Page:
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What can we say? Being a film about emotions, Inside Out is well known for its Crowning Moments of Heartwarming Awesomeness. In fact, it's so sweet that it makes you very happy, just like Joy.
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    Pixar Film 
  • Riley's birth, especially since she looks so realistic! This Tumblr post compares baby Riley to the Tin Toy baby, commenting on how much Pixar has grown a beard since then.
    • Just look at baby Riley. So cute! Aww... the lighting of the scene is also very soft and sweet.
  • Joy's entire goal is making Riley happy.
    • All the emotions, really; their whole existence is centered around taking care of this one little girl, and everything they do is directed to that end. Even though Anger, Disgust, Fear or Sadness don't make Riley literally happy, their entire being revolves on keeping her well, physically and mentally.
  • The whole sequence at the beginning showing Riley's happy childhood.
  • When Riley scores her first hockey goal and her emotions cheer, even Sadness is smiling.
  • After the disgruntling news about the moving van, Riley (and Fear) notices her parents stressfully arguing. So Joy inserts an idea, encouraging Riley to do an impromptu hockey game which defuses the stress and cheers up her parents for the time being.
  • When Sadness realizes that, if Joy isn't in headquarters, then Riley can't be happy. Her saying, "We've gotta get you back up there!", implies that Sadness also wants Riley to be happy, and she cares more about Joy making it back than her herself.
  • After Riley's first day in San Francisco goes by rather poorly, she falls asleep and ends up having a bad dream that shows how awful her first impression of the city is like. Joy doesn't want to end the day on a sour note, so she recalls a pleasant memory of Riley and her parents ice skating back in Minnesota. The way Joy mimics Riley’s skating as the film’s theme plays in the background is beautiful and sweet. Joy then promises to make tomorrow a great day as Riley sleeps with a smile.
  • Fact of the matter is, Joy is a Control Freak. But rather than insist that the other emotions let her do everything, she finds a way for all of them to work their strengths (with the exception being Sadness, on the justifiable grounds that Joy has no idea what she can do). On the first day at school in San Francisco, she doesn't say "Let me handle the console", she says "Fear, we need to see problems coming. Disgust, we need to look good. Anger, we're going to need a lot of daydreams. Sadness, please don't mess with the memories like you did yesterday. That leaves me with the console."
  • The way Riley's new teacher very gently and non-judgmentally empathizes with Riley's sadness in class.
    • Her classmates don't say anything, but they look at her with concern, even the popular girls that most would expect to make fun of her.
    • "Cool girls whispering!" "They're judging us!" In reality, they don't look like they're amused or annoyed - they just look sad for Riley, probably wondering if she's okay.
  • There is something heartwarming when Riley's parents' emotions are shown during the dinner scene. Bill's emotions are led not by Joy, but Anger. As for Jill? They are led by Sadness. Up to this point, Sadness still functions as The Woobie, someone whose purpose isn't known by anyone, even herself. But here, we see Jill's Sadness in control of the console, dictating instructions to Joy, who willingly (and diligently, like she's already used to the role) execute it, something that is unthinkable to happen in Riley's case at first. She also has an air of authority and seems to act as the Team Mom of the emotions, a far cry from Riley's Sadness' Shrinking Violet attitude. These foreshadow the fact that all the emotions are meant to share the spotlight and take turns in controlling the console. It is entirely possible that Joy, like in Riley's head, might have been the first leader of Bill and Jill's bands of emotions. However, somewhere down the line, she learned to share her role with the others, which is what happens with Riley's Joy in the climax.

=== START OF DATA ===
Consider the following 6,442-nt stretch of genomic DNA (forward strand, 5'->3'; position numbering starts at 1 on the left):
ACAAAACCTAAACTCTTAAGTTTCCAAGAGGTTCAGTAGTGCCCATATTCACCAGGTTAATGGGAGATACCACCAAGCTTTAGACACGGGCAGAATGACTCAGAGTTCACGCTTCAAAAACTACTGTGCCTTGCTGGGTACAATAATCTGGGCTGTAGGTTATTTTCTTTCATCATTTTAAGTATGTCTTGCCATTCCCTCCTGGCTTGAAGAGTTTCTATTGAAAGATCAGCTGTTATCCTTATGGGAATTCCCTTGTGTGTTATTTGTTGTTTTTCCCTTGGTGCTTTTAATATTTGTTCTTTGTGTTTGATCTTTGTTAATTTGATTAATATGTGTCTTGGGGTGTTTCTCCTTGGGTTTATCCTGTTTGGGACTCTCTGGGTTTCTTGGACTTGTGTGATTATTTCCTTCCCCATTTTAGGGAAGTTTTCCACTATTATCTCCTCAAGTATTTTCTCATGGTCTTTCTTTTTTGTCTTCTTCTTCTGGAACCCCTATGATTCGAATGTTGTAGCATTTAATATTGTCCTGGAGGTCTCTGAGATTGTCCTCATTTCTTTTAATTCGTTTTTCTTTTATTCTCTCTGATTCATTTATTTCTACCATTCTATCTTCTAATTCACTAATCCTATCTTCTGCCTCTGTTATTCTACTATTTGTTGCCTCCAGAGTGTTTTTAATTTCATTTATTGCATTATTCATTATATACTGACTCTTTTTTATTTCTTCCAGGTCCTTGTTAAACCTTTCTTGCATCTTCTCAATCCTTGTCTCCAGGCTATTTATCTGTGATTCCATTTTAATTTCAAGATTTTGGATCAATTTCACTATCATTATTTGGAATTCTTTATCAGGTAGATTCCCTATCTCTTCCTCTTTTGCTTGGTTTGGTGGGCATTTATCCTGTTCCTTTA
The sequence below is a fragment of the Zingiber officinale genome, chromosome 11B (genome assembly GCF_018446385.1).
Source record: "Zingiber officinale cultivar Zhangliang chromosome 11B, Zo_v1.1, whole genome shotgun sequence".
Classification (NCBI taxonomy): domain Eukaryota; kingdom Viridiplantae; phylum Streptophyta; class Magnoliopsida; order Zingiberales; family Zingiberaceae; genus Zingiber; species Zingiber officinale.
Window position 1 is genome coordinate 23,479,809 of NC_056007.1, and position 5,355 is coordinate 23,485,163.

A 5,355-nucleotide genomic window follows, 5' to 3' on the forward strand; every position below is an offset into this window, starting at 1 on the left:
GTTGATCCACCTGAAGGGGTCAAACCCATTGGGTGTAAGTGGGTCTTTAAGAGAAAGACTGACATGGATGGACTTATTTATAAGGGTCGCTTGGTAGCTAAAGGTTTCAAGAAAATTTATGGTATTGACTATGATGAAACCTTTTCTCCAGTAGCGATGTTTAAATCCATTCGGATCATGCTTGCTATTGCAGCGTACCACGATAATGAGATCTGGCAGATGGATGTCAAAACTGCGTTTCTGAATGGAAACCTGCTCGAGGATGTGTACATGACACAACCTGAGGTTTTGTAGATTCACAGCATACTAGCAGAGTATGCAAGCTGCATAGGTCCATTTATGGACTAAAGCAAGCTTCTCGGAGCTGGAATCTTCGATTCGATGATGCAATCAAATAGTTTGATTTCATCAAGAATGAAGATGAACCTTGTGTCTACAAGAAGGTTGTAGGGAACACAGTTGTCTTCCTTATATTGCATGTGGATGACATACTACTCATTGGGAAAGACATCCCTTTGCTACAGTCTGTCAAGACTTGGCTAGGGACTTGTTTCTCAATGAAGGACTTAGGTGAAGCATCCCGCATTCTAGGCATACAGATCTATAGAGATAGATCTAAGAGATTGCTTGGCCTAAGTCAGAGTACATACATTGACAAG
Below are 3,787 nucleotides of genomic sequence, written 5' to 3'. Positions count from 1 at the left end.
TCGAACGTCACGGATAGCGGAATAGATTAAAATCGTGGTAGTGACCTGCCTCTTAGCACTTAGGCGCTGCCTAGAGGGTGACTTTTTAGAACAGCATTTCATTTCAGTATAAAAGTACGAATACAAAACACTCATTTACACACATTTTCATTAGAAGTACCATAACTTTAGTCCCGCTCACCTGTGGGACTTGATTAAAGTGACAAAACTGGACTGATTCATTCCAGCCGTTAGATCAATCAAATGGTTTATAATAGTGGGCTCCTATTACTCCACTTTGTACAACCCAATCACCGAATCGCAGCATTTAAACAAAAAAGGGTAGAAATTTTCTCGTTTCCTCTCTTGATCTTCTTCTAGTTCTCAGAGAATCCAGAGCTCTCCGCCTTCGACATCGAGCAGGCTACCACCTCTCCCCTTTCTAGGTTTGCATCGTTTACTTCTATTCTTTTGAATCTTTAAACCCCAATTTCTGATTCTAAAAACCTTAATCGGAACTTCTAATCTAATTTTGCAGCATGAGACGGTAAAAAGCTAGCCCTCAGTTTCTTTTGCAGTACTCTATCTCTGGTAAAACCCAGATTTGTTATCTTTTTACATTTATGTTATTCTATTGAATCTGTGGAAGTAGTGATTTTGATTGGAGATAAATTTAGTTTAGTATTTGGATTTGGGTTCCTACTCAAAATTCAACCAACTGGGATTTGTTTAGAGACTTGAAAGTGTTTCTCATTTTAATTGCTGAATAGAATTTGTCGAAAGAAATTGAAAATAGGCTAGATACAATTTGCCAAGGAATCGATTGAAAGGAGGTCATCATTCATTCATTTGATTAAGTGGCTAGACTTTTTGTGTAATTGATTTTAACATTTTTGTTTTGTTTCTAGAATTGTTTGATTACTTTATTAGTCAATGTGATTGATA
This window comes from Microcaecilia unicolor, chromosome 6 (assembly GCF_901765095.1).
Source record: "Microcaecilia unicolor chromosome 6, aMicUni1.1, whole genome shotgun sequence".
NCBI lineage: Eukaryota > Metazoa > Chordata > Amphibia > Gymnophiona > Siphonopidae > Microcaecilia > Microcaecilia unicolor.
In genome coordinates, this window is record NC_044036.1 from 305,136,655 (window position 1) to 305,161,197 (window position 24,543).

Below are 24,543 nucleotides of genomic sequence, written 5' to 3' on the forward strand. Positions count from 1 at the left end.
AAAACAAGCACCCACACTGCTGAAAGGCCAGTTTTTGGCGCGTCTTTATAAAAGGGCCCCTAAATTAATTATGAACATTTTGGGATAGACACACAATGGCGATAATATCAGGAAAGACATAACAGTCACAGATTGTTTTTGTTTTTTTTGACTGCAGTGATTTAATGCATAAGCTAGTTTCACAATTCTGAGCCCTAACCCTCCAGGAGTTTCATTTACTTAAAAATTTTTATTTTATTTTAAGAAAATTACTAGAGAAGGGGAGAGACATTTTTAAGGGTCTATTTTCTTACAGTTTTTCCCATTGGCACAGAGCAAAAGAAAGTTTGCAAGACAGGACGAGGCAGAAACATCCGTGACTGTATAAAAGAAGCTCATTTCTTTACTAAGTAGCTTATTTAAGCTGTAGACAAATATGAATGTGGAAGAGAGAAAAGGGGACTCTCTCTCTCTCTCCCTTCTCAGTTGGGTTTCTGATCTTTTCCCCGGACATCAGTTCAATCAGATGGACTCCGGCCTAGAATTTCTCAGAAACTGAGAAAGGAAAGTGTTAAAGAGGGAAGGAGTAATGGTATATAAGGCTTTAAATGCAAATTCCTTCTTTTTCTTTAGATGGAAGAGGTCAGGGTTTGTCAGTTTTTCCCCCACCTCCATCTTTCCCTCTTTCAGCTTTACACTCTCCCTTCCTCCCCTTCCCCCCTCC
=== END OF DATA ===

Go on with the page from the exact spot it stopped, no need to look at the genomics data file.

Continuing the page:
• After the meltdown at the dinner table, Riley's Dad goes into her room to try to talk to her and cheer her up. It doesn't work, but it's a wonderfully sweet moment that shows he really is a good father.
  • Sadness consoling Bing Bong after his rocket falls into the memory dump.
    • Especially since it's after Joy has done her best to cheer him up — trying to tell a joke, making goofy faces and so on. When a stunned Joy asks Sadness how she managed to snap Bing Bong out of his Heroic BSoD when Joy couldn't, Sadness simply says "I-I don't know... He was sad so I listened to what-" But Bing-Bong cuts her off by announcing he found the train.
    • Earlier, Joy has her own crowning moment with Bing Bong when she promises to help Riley to remember him again. He's just so happy at the chance to play with Riley like they did when Bing Bong was first created.
  • Particularly notable due to the copious amounts of No Hero to His Valet shown to be in effect outside Headquarters: When the Train of Thought is about to fall over the edge down to the memory dump and it seems Joy, Sadness and Bing-Bong will be toppling along with it, a group of mind workers don't hesitate to quickly rush into the train to pull them out just in time.